However, the raw numbers do not tell the full story of Blair’s commitment to resolving the continuing difficulties besetting the latest attempt to end the 35-year-old crisis.
Unlike the visits of his predecessors, Blair’s have often assumed the form of direct intervention at moments of impasse or crisis, undertaken in an effort to use the authority and prestige of his office to help move the situation forward. This has been especially the case since the last suspension of the Northern Ireland devolved assembly, in October 2002. Since then, Blair has thrown his weight into the scales on six separate occasions — roughly once every two months — as he tried to nudge the IRA in the direction that both Dublin and London have been urging it to go. Yet, after 18 months the impasse remains, and the question has emerged as to whether Blair is in danger of squandering both his own political influence and the prestige of the prime minister’s office.
As one close observer of the negotiations put it:
“The prime minister should not become involved in the process unless there is a deal on the table. Otherwise, it risks devaluing his authority.”
However, the feeling among the Blair’s advisers remains strongly in favor of his direct approach. Downing Street insists that without it, there would be no prospect of movement at all.
“Nobody moves in Northern Ireland unless they have to,” n experienced observer of the negotiations said.
If no other British prime minister since William Gladstone has been so committed to solving the Irish problem as Blair has been, it is because Blair, like Gladstone, came to office at the right time. An opportunity to settle the problem had presented itself beginning in 1994 with the IRA’s first unilateral ceasefire and when Blair took office three years later he seized it. Belfast became his first port of call after he won the June 1997 general election. He arrived on a mission to convince the IRA to renew its ceasefire (temporarily broken in February 1996) in terms that would not frighten the Unionists.
The days leading up to and following the signing of the Good Friday agreement set the pattern for Blair’s flying visits to Northern Ireland. In the wake of the signing, and as the referendum campaigns to sell the deal to Protestants got under way, Blair arrived at the University of Ulster in Coleraine in an effort to bolster Ulster Unionist Party leader David Trimble. The pro-agreement Unionists were running a lackluster campaign, with the Democratic Unionist Party exploiting the many doubts that the Protestant community harbored in relation to the GFA.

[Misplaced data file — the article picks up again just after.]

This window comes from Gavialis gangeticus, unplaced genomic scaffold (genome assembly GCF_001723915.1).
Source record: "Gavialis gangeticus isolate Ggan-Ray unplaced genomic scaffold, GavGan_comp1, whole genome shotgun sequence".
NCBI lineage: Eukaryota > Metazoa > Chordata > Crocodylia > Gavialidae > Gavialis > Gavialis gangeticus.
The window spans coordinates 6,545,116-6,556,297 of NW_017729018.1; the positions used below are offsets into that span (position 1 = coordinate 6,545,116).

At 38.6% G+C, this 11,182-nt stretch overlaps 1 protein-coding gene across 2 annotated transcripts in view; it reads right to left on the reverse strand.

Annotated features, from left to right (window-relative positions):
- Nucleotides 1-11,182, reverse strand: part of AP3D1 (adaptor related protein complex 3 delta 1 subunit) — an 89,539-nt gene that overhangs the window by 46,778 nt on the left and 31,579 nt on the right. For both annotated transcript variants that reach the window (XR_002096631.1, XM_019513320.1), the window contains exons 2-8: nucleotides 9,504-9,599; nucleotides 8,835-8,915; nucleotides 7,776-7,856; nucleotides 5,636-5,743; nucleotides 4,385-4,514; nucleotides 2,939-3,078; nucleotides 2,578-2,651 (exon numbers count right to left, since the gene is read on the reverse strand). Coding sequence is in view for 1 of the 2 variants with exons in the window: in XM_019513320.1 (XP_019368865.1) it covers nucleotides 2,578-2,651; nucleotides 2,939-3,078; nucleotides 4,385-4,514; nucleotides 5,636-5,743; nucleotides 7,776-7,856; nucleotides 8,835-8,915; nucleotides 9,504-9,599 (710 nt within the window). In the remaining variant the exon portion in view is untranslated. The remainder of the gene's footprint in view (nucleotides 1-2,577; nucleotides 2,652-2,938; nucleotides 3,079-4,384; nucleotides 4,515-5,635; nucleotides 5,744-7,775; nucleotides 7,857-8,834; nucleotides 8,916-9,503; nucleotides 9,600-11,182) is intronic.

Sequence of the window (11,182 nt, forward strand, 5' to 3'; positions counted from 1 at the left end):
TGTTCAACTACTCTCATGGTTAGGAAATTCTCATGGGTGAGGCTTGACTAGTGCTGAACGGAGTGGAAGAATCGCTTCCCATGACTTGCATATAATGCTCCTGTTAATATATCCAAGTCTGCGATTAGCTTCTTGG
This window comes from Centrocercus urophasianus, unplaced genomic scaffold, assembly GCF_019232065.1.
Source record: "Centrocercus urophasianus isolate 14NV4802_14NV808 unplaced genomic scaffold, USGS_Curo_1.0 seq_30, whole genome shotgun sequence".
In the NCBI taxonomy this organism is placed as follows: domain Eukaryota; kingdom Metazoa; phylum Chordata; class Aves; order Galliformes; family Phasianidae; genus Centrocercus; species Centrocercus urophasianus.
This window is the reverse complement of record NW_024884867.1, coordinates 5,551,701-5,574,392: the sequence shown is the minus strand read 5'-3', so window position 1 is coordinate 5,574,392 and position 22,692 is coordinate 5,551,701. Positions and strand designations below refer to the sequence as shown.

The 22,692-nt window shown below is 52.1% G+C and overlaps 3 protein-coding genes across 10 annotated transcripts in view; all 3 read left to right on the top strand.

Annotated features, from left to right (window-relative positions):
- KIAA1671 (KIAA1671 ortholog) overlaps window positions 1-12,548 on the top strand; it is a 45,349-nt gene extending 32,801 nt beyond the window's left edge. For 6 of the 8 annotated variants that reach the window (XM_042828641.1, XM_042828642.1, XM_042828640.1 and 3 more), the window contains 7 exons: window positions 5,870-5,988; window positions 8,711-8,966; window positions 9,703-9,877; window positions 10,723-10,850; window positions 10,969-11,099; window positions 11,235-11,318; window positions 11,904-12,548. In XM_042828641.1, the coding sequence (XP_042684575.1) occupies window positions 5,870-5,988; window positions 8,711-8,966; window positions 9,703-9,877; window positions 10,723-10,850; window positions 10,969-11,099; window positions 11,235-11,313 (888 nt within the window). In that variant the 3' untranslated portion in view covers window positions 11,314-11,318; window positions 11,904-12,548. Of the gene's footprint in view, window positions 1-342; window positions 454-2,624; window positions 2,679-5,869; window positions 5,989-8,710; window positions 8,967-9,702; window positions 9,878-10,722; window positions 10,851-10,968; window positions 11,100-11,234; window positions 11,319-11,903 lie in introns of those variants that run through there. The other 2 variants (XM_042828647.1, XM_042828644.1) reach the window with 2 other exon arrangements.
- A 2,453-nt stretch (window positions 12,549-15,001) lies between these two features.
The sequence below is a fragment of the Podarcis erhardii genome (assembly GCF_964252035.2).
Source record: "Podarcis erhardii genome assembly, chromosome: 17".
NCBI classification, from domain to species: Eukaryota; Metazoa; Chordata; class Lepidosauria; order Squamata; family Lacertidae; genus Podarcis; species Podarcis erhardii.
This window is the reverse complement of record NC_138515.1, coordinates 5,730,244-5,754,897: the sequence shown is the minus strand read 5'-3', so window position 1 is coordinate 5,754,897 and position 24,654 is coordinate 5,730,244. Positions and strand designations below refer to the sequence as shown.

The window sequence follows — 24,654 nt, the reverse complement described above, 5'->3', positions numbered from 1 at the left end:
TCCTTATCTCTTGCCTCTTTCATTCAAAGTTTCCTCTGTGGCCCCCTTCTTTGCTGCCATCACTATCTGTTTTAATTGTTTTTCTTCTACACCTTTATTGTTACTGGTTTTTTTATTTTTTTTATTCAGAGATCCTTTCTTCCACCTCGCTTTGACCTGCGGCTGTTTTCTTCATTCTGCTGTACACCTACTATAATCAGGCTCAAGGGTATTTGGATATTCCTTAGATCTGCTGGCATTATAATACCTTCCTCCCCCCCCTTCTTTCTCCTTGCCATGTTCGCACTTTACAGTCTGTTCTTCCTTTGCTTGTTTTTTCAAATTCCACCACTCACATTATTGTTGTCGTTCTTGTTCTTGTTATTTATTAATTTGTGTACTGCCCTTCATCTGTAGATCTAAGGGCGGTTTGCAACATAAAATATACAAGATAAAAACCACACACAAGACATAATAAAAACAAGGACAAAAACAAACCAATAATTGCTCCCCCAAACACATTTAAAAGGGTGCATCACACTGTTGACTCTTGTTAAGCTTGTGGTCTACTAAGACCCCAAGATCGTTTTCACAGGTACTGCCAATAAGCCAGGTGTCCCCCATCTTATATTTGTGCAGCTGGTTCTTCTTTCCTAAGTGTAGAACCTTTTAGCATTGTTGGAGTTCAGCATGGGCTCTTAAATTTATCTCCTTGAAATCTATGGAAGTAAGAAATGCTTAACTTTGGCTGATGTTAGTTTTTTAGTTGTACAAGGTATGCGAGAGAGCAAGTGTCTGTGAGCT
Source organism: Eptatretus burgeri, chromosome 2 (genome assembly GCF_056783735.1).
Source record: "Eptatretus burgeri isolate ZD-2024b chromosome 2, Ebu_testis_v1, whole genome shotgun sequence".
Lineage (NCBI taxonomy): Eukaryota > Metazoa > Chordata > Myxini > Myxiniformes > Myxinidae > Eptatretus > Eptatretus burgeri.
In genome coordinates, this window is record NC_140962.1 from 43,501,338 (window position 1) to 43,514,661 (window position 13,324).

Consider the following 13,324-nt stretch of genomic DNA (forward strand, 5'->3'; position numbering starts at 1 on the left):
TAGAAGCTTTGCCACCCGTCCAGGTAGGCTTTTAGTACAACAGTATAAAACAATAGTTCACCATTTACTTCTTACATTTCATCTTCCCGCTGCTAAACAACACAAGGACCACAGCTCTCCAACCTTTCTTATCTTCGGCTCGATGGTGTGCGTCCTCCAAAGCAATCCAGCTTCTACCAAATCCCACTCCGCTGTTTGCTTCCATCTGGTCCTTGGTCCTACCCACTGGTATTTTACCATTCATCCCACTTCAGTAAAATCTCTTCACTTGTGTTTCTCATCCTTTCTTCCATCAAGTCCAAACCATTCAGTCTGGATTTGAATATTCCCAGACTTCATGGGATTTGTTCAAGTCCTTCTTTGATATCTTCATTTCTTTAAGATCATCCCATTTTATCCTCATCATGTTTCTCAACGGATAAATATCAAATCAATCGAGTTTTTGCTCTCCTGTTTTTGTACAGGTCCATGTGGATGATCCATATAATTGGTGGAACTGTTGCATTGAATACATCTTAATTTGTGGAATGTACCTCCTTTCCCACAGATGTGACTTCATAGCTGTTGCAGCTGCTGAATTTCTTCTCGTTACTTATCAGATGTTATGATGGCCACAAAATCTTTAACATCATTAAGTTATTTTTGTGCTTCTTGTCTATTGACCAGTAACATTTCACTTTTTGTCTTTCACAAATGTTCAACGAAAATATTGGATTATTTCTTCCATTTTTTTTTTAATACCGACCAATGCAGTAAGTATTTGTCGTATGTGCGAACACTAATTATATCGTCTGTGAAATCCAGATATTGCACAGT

Blair made “a pledge to the people of Northern Ireland” in which he promised, among other things, that “those who use or threaten violence [will be] excluded from the government of Northern Ireland.” Some six years later, it is this very issue of continued paramilitary activity, especially on the part of the IRA, that was left unresolved then, and that continues to draw Blair back into the Northern Irish cockpit in repeated attempts to resolve it.
A series of interventions began following the last suspension of Stormont in October 2002, after accusations that the IRA was running a spy ring. Within days, Blair was in Belfast delivering a speech, which, according to sources, was mainly his own work.
“But the crunch is the crunch,” he said at the city’s Harbor Commissioners Office on Oct. 20, referring to the continued activities of the IRA while Sinn Fein was in government. “There is no parallel track left. The fork in the road has finally come.” His prescription involved the paramilitaries engaging in “acts of completion” — that is, abolishing themselves.
The IRA did not move. In March 2003, he was back in the North for talks at Hillsborough Castle, which began another round of intensive meetings, involving the taoiseach, Bertie Ahern, and the pro-agreement parties. These culminated just over a year ago with the involvement of President Bush, who came to Northern Ireland to combine an Iraq war summit with applying maximum pressure on Irish republicans to begin their “act of completion” in time, it was hoped, to allow London to schedule new elections for devolved government. In a joint statement the three leaders said that “there can be no place in Northern Ireland for paramilitary activity and capability.” They demanded that “the break with paramilitarism in all its past forms must be complete and irrevocable.”
Rumors flew thick and fast that the IRA was about to move. Surely, it was argued, Blair would not have brought in Bush, putting the president’s prestige upon the line, without some basis for believing that the IRA was ready to disband. Yet nothing happened. Bush came and went. Blair returned to London. The elections were postponed. The IRA meanwhile, was accused of kidnapping and murdering a republican dissident within weeks of the summit.
Two subsequent dramatic interventions by Blair, on Oct. 21 2003 (a year after his “acts of completion” speech) and March 23 this year, came and went with no apparent response from the IRA.
One Belfast observer who is close to the talks called the situation as being like a “mixture of Beckett plays — ‘Waiting for Godot’ and ‘Endgame.’ ” Meanwhile, the Northern Ireland government remains on ice indefinitely, moderate unionism has crumbled, and there is still no sign of the paramilitaries going away.
However, Downing Street remains adamant that the strategy is working. According to this view, Blair has set the agenda, so the Provisionals know what they must do. The message has gotten through to Washington and Dublin, it stresses.
“Unless you push, nothing will happen,” one London insider said. “We have squared off the escape routes. Wait and see.” A new deadline has been set for June, around which time no doubt we can expect yet another dramatic visit from the British prime minister.